The candidates in the race for Douglas County district attorney are lobbying behind the scenes for votes.
Candidates for the soon-to-be vacated Douglas County district attorney's post won't face off in a public forum but will be asked to complete questionnaires for their views on the office.
The questionnaires, which are expected to be returned by the candidates Thursday, will be used by the county's 102 GOP precinct committeemen and committeewomen when they vote for a new DA next month.
"I really would have loved to have done a candidate forum," said Susan Smith, who chairs the Douglas County Republican Central Committee and developed the questionnaires. "But we have had so little time and the holidays are on us."
Smith said the questionnaires ask the six candidates the following questions:
- What changes, if any, would you like to see made in the DA's office?
- Is plea bargaining currently handled in a way that you can agree with?
- What do you see as the top four or five issues facing Douglas County with respect to how they affect the DA's office?
- What do you consider your greatest strengths as the county's new district attorney?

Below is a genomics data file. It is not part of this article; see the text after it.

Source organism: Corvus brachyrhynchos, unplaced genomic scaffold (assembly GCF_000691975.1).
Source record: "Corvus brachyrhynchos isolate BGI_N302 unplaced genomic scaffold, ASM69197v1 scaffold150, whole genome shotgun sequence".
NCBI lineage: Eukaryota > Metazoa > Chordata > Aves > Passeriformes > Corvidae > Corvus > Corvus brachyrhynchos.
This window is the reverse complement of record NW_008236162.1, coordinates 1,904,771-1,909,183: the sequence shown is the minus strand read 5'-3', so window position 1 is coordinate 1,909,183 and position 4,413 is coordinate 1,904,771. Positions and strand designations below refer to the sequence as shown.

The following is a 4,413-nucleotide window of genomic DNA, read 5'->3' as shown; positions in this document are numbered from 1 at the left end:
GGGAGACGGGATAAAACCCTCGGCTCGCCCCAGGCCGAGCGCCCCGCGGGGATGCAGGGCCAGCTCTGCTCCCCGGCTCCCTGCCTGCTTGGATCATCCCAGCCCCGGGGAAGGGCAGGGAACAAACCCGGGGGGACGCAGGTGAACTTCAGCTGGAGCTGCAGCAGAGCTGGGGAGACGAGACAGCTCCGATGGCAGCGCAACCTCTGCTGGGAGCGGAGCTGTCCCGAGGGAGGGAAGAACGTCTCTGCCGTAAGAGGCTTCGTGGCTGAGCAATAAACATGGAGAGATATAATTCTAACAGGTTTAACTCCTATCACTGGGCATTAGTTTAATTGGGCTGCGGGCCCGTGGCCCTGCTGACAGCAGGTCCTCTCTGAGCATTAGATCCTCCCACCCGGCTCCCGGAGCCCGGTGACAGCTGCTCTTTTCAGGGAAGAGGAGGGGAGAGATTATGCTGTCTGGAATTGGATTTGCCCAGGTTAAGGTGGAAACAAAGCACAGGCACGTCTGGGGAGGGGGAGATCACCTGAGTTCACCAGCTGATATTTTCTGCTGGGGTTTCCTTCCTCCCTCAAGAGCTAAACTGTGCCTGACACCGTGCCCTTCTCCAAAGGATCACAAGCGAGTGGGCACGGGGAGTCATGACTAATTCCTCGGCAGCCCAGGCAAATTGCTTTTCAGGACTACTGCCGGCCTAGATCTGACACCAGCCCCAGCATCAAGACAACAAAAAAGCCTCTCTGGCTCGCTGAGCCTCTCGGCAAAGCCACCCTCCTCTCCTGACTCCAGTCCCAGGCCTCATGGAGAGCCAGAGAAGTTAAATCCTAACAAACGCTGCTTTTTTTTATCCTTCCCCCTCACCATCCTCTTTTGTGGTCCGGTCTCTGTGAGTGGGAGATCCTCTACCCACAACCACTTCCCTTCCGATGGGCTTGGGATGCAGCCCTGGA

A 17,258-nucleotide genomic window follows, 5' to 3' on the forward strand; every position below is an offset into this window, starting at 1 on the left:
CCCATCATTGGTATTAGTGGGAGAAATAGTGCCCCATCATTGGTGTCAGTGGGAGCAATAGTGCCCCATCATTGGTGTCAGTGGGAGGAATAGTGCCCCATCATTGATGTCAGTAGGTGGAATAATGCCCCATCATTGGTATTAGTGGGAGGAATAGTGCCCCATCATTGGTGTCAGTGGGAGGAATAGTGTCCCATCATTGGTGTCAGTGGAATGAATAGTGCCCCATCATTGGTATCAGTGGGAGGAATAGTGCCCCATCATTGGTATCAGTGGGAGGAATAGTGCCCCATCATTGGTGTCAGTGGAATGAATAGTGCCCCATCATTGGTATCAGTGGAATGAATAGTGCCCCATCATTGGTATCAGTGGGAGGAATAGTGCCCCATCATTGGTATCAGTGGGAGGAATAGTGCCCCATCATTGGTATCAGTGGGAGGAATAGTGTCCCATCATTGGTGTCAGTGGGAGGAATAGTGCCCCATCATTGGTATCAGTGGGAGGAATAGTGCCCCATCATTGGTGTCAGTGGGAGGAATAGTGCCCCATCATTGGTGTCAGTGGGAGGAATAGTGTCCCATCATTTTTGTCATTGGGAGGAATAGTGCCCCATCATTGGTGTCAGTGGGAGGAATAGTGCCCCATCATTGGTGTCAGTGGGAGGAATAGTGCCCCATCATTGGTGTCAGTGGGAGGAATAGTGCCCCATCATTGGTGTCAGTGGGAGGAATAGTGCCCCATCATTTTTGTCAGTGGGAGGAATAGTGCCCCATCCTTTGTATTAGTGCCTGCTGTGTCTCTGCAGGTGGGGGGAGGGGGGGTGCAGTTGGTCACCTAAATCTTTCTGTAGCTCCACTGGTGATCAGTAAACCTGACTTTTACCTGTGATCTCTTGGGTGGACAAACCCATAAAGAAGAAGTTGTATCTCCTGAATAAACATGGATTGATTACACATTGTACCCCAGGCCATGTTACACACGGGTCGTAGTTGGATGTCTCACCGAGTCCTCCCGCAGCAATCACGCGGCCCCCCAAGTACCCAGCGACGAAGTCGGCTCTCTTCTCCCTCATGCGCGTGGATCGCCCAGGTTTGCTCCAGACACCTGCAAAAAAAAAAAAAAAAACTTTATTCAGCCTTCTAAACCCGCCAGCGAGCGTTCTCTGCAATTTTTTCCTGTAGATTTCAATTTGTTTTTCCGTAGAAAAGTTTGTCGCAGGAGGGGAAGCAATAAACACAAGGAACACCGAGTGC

Smith said she hopes to have written responses back from the candidates by Thursday. She plans to mail the results to the 102 precinct committee people by Saturday so they will be able to measure the candidates "on a level playing field."
"I want our committee people to make a well-thought out decision and not an emotional one," Smith said.
"My plans are to put these together and mailing it out to all of our committee people with formal notification of time and place for the meeting," she said.
Smith denied rumors that party leaders have hand-picked a candidate. She said she didn't know if any candidate already has enough committed votes to win.
Many of the candidates have been doing extensive telephone lobbying, she said. And at least one candidate has sent the precinct committee people a resume and position papers.
Smith did say that it was likely that the candidate who is picked will have more conservative leanings than Jerry Wells, who will leave the office in the middle of his four-year term to take a position with the Koch Crime Commission.
"I've spoken in person with three of the candidates, and all three of them have more conservative leanings than I think is perhaps personally represented in the position right now," Smith said.
Smith also squelched rumors that the person who would be nominated would have to be on the pro-life side of the abortion question. She said the abortion issue rarely arises in the course of a district attorney's duty.
"How many times in the last four or five or 10 years has our district attorney had to deal with abortion? But how many times has he dealt with other issues, such as juvenile crime, drugs or domestic violence?" she asked. "Being pro-life is important to me, but I look at the whole picture. ... Personally, I do not see that as one of the top four issues."